By Sarah Henry
They’re the hottest tickets in town and they’re not for any music, theater, or sporting event. The 700 seats for Edible Education 101: The Rise and Future of the Food Movement at the University of California, Berkeley—400 for students and 300 for members of the general public—were snapped up within minutes.
The fact that Alice Waters played a key role in bringing the curriculum to the university may well be a factor in drawing disciples to the discussion series. The Chez Panisse Foundation, recently reborn as the Edible Schoolyard Project, is footing the $30,000 bill for the fall semester course.
The instructors are also a draw: The 13-week course is being co-taught by Michael Pollan, journalism-school professor and author of The Omnivore’s Dilemma, and Nikki Henderson, the executive director of the West Oakland food justice organization People’s Grocery.
Then there’s the impressive lineup of lecturers: Such rock stars of the food world as nutrition and public-policy advocate Marion Nestle, investigative reporter Eric Schlosser, and Slow Food founder Carlo Petrini, who kicked off the class on August 30.
“UC Berkeley is my alma mater, so I feel a real connection to the institution,” said Waters, who recently celebrated the 40th anniversary of Chez Panisse restaurant. “I hope that students will have a stronger grasp of the concept that what we eat has consequences for our health, culture, and the environment,” added Waters, who also hopes that the course will continue beyond the fall.
For Henderson, the class is an opportunity to examine race, power, class, and privilege in relation to food, something she does every day at People’s Grocery. She also wanted practitioners—such as immigrant farm workers—to speak for themselves. “One of the dynamics of not having privilege is that you don’t get to tell your own story,” said Henderson. “I wanted to ground the syllabus in the struggle for food justice and food security. There wouldn’t need to be a movement if there weren’t deep injustices and divisions happening. This course explores the complexity of these issues within the context of the food movement.”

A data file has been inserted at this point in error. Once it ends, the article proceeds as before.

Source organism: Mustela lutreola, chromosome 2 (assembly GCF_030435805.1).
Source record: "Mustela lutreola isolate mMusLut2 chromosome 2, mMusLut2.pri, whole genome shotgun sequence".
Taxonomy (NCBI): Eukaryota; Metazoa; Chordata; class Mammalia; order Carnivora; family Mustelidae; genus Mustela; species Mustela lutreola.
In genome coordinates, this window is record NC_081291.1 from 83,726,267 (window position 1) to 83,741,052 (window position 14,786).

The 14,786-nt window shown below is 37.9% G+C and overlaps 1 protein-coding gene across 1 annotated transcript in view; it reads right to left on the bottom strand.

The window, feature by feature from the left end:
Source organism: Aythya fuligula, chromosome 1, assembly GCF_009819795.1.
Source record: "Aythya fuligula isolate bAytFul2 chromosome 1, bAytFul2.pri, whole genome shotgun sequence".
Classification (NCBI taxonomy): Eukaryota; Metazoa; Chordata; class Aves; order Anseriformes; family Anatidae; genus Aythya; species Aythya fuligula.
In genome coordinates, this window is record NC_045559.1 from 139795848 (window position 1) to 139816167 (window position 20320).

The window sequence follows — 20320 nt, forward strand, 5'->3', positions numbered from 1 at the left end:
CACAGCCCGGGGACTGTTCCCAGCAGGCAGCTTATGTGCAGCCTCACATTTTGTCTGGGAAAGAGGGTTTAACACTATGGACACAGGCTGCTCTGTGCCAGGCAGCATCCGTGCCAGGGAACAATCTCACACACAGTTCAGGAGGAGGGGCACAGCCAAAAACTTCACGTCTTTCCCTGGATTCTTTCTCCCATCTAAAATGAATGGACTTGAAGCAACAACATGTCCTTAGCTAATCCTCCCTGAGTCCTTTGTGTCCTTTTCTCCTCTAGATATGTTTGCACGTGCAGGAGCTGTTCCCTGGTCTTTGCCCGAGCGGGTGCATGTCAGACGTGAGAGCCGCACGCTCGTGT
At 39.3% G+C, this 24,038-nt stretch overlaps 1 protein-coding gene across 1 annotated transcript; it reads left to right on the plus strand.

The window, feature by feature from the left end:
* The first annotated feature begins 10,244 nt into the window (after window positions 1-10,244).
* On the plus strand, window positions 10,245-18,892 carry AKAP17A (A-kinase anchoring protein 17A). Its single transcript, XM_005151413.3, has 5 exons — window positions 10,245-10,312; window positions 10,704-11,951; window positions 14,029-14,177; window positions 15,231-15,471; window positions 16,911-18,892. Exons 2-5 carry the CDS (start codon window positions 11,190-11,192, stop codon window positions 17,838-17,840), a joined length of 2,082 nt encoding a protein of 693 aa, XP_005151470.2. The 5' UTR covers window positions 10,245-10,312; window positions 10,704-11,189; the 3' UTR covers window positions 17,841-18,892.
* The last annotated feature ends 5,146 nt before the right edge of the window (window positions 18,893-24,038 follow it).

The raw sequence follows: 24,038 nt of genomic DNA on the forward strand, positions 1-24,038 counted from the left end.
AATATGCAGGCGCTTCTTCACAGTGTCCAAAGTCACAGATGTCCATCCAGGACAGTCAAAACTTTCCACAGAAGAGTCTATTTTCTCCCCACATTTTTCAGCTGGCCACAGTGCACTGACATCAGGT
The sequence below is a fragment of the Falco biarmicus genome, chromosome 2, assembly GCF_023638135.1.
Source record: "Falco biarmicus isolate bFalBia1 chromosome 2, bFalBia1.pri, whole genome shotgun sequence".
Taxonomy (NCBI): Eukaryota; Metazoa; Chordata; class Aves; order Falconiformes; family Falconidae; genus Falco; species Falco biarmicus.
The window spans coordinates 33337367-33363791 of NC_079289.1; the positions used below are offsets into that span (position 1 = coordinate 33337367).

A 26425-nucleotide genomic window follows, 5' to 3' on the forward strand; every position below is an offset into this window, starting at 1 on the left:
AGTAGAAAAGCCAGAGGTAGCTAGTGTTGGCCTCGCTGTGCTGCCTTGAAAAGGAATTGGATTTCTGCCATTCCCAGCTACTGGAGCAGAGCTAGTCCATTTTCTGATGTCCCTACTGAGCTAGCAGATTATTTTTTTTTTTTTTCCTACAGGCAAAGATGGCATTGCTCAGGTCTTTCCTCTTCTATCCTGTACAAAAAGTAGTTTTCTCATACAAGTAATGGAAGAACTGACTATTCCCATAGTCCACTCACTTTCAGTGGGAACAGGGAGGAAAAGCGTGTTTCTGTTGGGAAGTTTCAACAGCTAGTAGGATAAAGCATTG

Classes are designed to bring an academic perspective to such concerns as food access, corporate domination and distribution of food, and nutrition and diet-related disease. Students are encouraged to think critically, act locally, and contemplate globally.
At the end of August, the Italian Petrini set the tone for what’s ahead with his impassioned presentation. He talked about the stuffed, the starved, and the need to share resources and break bread together to help create change in a food system full of waste and inequities that is making people at either end of the food spectrum sick.
The final four classes in November include lectures by Alice Waters, Diet for a Small Planet author Frances Moore Lappé, green advocate Van Jones, and local-food-access activists Brahm Ahmadi and Hank Herrera (pictured).
Free public tickets for individual classes are made available six days before each lecture, which runs from 6 to 7:30pm on Tuesdays: www.ticketweb.com/snl/EventListings.action?pl=panisse&orgId=130613
Thanks to Bon Appétit Management Company sponsorship, those without a seat at the table can listen to live webcasts of the course on YouTube: www.youtube.com/watch?v=Hr5receWm4A&feature=player_embedded
Freelance writer Sarah Henry is the voice behind the blog Lettuce Eat Kale. She writes regular food columns for online sites Berkeleyside and KQED’s Bay Area Bites. Her stories on good food matters have appeared in Eating Well, AFAR, California, and San Francisco, as well as on the web for The Atlantic, Grist, and Shareable. Henry is the recent recipient of the Karola Saekel Craib Excellence in Food Journalism award from the San Francisco chapter of Les Dames d’Escoffier.